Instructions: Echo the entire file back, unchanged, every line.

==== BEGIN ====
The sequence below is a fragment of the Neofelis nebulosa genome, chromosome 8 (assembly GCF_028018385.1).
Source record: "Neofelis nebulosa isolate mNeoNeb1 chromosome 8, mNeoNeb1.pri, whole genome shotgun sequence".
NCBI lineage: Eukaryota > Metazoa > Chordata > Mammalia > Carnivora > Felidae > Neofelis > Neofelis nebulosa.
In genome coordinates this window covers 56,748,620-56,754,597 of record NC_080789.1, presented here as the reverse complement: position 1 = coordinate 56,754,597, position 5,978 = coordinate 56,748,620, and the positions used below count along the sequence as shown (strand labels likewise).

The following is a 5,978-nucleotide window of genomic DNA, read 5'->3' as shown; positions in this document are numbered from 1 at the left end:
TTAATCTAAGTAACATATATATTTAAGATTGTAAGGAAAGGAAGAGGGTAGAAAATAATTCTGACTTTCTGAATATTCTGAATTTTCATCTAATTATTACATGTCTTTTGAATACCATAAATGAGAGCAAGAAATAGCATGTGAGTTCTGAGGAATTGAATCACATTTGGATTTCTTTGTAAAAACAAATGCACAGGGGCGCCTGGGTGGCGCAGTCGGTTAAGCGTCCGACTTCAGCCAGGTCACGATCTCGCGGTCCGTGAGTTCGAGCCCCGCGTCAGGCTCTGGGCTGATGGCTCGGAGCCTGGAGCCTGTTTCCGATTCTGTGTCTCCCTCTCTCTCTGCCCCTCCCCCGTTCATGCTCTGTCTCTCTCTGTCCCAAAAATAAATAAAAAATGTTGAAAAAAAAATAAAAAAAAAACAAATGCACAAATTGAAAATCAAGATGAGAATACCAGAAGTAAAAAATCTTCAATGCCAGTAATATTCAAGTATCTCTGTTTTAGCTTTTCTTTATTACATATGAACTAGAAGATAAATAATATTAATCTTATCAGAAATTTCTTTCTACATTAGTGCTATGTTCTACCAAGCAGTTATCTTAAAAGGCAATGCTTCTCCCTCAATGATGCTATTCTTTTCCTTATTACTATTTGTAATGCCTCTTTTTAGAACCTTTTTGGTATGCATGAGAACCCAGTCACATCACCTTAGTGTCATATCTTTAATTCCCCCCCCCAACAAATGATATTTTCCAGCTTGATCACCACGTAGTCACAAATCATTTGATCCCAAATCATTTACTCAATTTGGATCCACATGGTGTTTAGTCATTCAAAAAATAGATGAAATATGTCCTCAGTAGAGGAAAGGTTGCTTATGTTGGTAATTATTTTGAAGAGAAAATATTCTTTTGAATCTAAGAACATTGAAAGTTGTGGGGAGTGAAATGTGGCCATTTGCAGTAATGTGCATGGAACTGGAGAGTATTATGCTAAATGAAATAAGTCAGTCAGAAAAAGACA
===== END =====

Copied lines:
The sequence below is a fragment of the Neofelis nebulosa genome, chromosome 8 (assembly GCF_028018385.1).
Source record: "Neofelis nebulosa isolate mNeoNeb1 chromosome 8, mNeoNeb1.pri, whole genome shotgun sequence".
NCBI lineage: Eukaryota > Metazoa > Chordata > Mammalia > Carnivora > Felidae > Neofelis > Neofelis nebulosa.
In genome coordinates this window covers 56,748,620-56,754,597 of record NC_080789.1, presented here as the reverse complement: position 1 = coordinate 56,754,597, position 5,978 = coordinate 56,748,620, and the positions used below count along the sequence as shown (strand labels likewise).

The following is a 5,978-nucleotide window of genomic DNA, read 5'->3' as shown; positions in this document are numbered from 1 at the left end:
TTAATCTAAGTAACATATATATTTAAGATTGTAAGGAAAGGAAGAGGGTAGAAAATAATTCTGACTTTCTGAATATTCTGAATTTTCATCTAATTATTACATGTCTTTTGAATACCATAAATGAGAGCAAGAAATAGCATGTGAGTTCTGAGGAATTGAATCACATTTGGATTTCTTTGTAAAAACAAATGCACAGGGGCGCCTGGGTGGCGCAGTCGGTTAAGCGTCCGACTTCAGCCAGGTCACGATCTCGCGGTCCGTGAGTTCGAGCCCCGCGTCAGGCTCTGGGCTGATGGCTCGGAGCCTGGAGCCTGTTTCCGATTCTGTGTCTCCCTCTCTCTCTGCCCCTCCCCCGTTCATGCTCTGTCTCTCTCTGTCCCAAAAATAAATAAAAAATGTTGAAAAAAAAATAAAAAAAAAACAAATGCACAAATTGAAAATCAAGATGAGAATACCAGAAGTAAAAAATCTTCAATGCCAGTAATATTCAAGTATCTCTGTTTTAGCTTTTCTTTATTACATATGAACTAGAAGATAAATAATATTAATCTTATCAGAAATTTCTTTCTACATTAGTGCTATGTTCTACCAAGCAGTTATCTTAAAAGGCAATGCTTCTCCCTCAATGATGCTATTCTTTTCCTTATTACTATTTGTAATGCCTCTTTTTAGAACCTTTTTGGTATGCATGAGAACCCAGTCACATCACCTTAGTGTCATATCTTTAATTCCCCCCCCCAACAAATGATATTTTCCAGCTTGATCACCACGTAGTCACAAATCATTTGATCCCAAATCATTTACTCAATTTGGATCCACATGGTGTTTAGTCATTCAAAAAATAGATGAAATATGTCCTCAGTAGAGGAAAGGTTGCTTATGTTGGTAATTATTTTGAAGAGAAAATATTCTTTTGAATCTAAGAACATTGAAAGTTGTGGGGAGTGAAATGTGGCCATTTGCAGTAATGTGCATGGAACTGGAGAGTATTATGCTAAATGAAATAAGTCAGTCAGAAAAAGACA